When your employee is injured on the job, whether on or off-site, you want to ensure they get treatment immediately. The question is which facility is best—the emergency room, an urgent care facility, the employee’s doctor? The answer depends largely on the type of injury the employee has sustained.
Many employers send patients to the emergency room, believing it’s the only option, when in many instances urgent care is the more appropriate choice. Using the ER for non-emergency situations creates a burden on emergency room staff members, who need to ensure that adequate resources are available for true, life-threatening emergencies.
Additionally, the ER is costly—patient bills for emergency room visits are three to ten times higher than bills from an urgent care center, according to Urgent Care Centers: An Overview, a report published in the American Journal of Clinical Medicine.
Occupational Injuries Are on the Decline
Thankfully, occupational injuries and illnesses have declined significantly over the past three decades—by 42 percent, in fact, according to the Occupational Safety and Health Administration (OSHA). This decline happened despite the fact that employment nearly doubled during that time period. Nevertheless, nearly half the occupational injurie are severe enough to separate employees from their work; in some cases, for significant periods of time.
Recognizing True Medical Emergencies
Here are warning signs of a medical emergency, according to the American College of Emergency Physicians:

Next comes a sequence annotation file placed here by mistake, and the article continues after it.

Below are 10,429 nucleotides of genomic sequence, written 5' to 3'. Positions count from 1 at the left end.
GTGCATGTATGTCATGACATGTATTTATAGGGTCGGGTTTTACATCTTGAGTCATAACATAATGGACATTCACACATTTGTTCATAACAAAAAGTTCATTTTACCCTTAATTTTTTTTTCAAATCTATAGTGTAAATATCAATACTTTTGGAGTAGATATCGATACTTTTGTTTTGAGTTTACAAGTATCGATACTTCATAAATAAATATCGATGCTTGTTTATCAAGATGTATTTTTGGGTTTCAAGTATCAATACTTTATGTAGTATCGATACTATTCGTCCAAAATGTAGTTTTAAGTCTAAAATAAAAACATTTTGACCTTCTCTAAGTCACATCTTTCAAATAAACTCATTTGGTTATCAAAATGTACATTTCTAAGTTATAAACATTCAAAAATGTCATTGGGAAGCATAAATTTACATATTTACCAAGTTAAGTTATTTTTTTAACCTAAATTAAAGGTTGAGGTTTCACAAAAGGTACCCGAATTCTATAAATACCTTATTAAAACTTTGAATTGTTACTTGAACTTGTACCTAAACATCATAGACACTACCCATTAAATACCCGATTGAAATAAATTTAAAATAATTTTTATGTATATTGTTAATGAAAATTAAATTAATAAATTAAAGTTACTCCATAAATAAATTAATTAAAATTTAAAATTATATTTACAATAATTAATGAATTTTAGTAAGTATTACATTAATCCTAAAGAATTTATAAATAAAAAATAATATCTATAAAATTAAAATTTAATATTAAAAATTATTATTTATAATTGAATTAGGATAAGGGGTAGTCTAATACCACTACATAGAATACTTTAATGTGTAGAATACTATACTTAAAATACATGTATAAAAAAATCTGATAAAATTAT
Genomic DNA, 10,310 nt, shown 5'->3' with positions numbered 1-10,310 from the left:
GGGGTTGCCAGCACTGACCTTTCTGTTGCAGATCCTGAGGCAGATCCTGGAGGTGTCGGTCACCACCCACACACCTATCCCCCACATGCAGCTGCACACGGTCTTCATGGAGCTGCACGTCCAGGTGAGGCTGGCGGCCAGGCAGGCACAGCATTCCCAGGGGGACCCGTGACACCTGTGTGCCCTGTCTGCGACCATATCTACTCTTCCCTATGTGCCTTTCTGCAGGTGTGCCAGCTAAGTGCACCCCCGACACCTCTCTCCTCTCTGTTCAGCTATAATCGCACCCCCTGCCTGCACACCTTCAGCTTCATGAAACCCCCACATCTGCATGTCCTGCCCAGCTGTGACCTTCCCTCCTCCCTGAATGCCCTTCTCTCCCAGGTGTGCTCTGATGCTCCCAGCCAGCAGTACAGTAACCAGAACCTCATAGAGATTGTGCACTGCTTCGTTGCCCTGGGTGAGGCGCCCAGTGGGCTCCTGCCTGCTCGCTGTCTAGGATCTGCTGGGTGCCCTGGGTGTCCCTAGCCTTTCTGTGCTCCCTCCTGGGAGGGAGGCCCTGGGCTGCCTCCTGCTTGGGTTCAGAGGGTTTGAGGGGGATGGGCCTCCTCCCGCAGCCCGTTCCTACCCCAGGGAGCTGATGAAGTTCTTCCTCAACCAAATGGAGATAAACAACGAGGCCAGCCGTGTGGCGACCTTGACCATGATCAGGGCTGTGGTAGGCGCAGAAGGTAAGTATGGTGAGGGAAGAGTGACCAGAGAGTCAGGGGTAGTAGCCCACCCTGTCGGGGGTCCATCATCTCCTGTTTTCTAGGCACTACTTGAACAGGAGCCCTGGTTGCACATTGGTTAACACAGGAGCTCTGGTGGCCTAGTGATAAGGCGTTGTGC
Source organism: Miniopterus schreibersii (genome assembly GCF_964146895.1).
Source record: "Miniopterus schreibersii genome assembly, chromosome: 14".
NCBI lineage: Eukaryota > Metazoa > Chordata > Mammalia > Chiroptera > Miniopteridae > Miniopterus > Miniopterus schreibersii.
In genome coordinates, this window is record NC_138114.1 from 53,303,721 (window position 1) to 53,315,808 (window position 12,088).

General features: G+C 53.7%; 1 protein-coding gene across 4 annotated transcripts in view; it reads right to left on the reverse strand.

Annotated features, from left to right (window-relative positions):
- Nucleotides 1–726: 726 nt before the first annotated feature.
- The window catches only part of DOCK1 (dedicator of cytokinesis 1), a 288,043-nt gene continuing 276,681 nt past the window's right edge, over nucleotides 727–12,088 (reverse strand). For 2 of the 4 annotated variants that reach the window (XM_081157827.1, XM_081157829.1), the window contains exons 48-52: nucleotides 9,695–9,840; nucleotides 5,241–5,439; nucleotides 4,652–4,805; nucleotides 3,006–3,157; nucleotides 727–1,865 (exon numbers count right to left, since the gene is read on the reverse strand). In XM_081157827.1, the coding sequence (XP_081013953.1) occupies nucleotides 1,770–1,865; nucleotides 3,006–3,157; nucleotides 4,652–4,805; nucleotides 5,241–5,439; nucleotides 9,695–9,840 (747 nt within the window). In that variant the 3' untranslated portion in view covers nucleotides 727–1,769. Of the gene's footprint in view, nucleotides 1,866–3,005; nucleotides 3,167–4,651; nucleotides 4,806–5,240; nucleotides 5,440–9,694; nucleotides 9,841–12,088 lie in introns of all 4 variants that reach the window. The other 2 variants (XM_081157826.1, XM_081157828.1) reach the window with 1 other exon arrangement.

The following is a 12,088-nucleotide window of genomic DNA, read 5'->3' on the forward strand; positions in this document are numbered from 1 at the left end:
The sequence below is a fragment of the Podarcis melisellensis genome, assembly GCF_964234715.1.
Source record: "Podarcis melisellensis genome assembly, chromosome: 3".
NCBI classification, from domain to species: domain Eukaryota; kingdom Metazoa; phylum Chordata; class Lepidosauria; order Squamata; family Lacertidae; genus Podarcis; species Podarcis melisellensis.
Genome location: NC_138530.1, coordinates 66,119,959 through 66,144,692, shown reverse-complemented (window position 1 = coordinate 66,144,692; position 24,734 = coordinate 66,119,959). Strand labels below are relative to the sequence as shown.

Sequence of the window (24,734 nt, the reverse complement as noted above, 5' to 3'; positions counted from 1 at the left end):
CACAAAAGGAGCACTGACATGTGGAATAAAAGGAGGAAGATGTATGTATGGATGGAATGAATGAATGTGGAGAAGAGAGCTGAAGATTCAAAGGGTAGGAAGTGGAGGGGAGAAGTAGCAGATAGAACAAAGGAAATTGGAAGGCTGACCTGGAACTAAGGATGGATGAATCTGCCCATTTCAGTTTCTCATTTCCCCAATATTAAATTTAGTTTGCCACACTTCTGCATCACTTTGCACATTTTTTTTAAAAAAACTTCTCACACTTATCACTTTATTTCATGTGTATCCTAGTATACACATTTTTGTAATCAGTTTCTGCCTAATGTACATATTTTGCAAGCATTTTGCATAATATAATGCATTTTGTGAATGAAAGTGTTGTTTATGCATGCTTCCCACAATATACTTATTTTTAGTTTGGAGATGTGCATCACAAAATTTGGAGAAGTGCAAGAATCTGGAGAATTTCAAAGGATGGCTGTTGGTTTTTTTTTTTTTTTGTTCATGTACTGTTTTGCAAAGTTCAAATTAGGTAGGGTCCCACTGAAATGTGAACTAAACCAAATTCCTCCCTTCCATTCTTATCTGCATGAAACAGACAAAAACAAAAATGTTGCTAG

- Chest pain or pressure
- Bleeding that will not stop
- Deep lacerations
- Fainting, dizziness, loss of consciousness
- Breathing problems (difficulty breathing, shortness of breath)
- Exposure to hazardous chemicals that can damage the lungs, skin, and eyes
- Coughing up or vomiting blood
- Injury resulting from a vehicle accident, smoke inhalation, or burns
- Back or neck injuries
- Change in mental behavior (confusion, unusual behavior)
- Severe or persistent vomiting
- Pain in the upper abdomen, or pain that comes on suddenly
Employers need to use their best judgement. If symptoms are impairing an employee’s functioning and there is any reason to believe it’s a true emergency, the ER is the appropriate option. On the other hand, many conditions have overlapping symptoms. For example, panic attacks can cause symptoms similar to a heart attack—shortness of breath, chest pain or discomfort, trembling or shaking, feeling unreal or detached from your surroundings. Again, use your best judgment, and never ignore an emergency.
Urgent Care: The Ideal ER Alternative
In many instances, employees injured on the job can be treated at an urgent care facility. Benefits of using an urgent care facility for non-emergency injuries include:
- Much shorter wait times than the ER
- Patients are seen on a walk-in basis
- Treatment at urgent care centers is much less expensive than at the ER
- Urgent care centers are generally open seven days a week, after normal business hours, and on holidays
- Urgent care facilities generally accept PPO insurance, and some accept HMO plans, Medicare, and Medicaid
- Insurance companies are receptive to urgent care facilities
Urgent Care Statistics
There are thousands of urgent care facilities across the U.S., making urgent care an excellent alternative to the ER, clinics, and doctor’s offices. The average urgent care wait time is 15 minutes, and the average cost of an urgent care visit is $200. Contrast this with the emergency room, which has an average cost of $1,200 per visit and an average wait time of 3.3 hours.
What Conditions Do Urgent Care Facilities Treat?
Urgent care centers treat a broad variety of conditions, and many facilities have diagnostic equipment on-site, such as X-ray machines and phlebotomy (blood-drawing) equipment.
Contact Xpress Urgent Care today!